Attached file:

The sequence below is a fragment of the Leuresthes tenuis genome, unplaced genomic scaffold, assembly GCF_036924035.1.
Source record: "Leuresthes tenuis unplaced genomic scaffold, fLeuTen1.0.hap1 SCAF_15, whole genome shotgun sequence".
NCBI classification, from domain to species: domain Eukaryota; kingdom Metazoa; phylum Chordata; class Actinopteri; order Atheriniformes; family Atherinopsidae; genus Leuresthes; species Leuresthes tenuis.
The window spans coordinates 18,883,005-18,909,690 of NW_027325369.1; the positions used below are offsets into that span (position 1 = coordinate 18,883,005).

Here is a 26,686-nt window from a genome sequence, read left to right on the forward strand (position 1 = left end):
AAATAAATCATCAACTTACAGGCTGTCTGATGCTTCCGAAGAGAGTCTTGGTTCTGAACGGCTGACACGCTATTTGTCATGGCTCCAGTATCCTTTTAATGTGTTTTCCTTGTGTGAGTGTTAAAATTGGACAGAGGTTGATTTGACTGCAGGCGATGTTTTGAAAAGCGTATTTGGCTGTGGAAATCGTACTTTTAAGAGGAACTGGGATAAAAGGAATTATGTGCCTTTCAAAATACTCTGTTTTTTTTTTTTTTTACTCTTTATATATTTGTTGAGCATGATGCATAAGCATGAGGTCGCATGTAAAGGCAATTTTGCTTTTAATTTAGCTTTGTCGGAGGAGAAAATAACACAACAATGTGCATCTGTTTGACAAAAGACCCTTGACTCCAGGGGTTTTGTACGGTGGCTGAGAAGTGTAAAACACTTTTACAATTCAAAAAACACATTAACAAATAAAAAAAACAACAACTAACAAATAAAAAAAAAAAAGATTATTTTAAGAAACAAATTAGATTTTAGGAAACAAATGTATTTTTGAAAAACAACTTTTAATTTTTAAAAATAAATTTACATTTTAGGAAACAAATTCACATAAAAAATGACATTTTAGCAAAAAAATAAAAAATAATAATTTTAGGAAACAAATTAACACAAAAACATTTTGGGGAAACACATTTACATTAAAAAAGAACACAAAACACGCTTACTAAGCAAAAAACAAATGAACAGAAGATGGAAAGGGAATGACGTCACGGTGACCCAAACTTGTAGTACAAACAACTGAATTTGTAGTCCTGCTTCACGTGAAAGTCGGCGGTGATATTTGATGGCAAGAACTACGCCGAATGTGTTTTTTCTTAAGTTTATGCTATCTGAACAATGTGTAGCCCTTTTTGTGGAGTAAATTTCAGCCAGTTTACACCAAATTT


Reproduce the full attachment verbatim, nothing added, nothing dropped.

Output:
The sequence below is a fragment of the Leuresthes tenuis genome, unplaced genomic scaffold, assembly GCF_036924035.1.
Source record: "Leuresthes tenuis unplaced genomic scaffold, fLeuTen1.0.hap1 SCAF_15, whole genome shotgun sequence".
NCBI classification, from domain to species: domain Eukaryota; kingdom Metazoa; phylum Chordata; class Actinopteri; order Atheriniformes; family Atherinopsidae; genus Leuresthes; species Leuresthes tenuis.
The window spans coordinates 18,883,005-18,909,690 of NW_027325369.1; the positions used below are offsets into that span (position 1 = coordinate 18,883,005).

Here is a 26,686-nt window from a genome sequence, read left to right on the forward strand (position 1 = left end):
AAATAAATCATCAACTTACAGGCTGTCTGATGCTTCCGAAGAGAGTCTTGGTTCTGAACGGCTGACACGCTATTTGTCATGGCTCCAGTATCCTTTTAATGTGTTTTCCTTGTGTGAGTGTTAAAATTGGACAGAGGTTGATTTGACTGCAGGCGATGTTTTGAAAAGCGTATTTGGCTGTGGAAATCGTACTTTTAAGAGGAACTGGGATAAAAGGAATTATGTGCCTTTCAAAATACTCTGTTTTTTTTTTTTTTTACTCTTTATATATTTGTTGAGCATGATGCATAAGCATGAGGTCGCATGTAAAGGCAATTTTGCTTTTAATTTAGCTTTGTCGGAGGAGAAAATAACACAACAATGTGCATCTGTTTGACAAAAGACCCTTGACTCCAGGGGTTTTGTACGGTGGCTGAGAAGTGTAAAACACTTTTACAATTCAAAAAACACATTAACAAATAAAAAAAACAACAACTAACAAATAAAAAAAAAAAAGATTATTTTAAGAAACAAATTAGATTTTAGGAAACAAATGTATTTTTGAAAAACAACTTTTAATTTTTAAAAATAAATTTACATTTTAGGAAACAAATTCACATAAAAAATGACATTTTAGCAAAAAAATAAAAAATAATAATTTTAGGAAACAAATTAACACAAAAACATTTTGGGGAAACACATTTACATTAAAAAAGAACACAAAACACGCTTACTAAGCAAAAAACAAATGAACAGAAGATGGAAAGGGAATGACGTCACGGTGACCCAAACTTGTAGTACAAACAACTGAATTTGTAGTCCTGCTTCACGTGAAAGTCGGCGGTGATATTTGATGGCAAGAACTACGCCGAATGTGTTTTTTCTTAAGTTTATGCTATCTGAACAATGTGTAGCCCTTTTTGTGGAGTAAATTTCAGCCAGTTTACACCAAATTT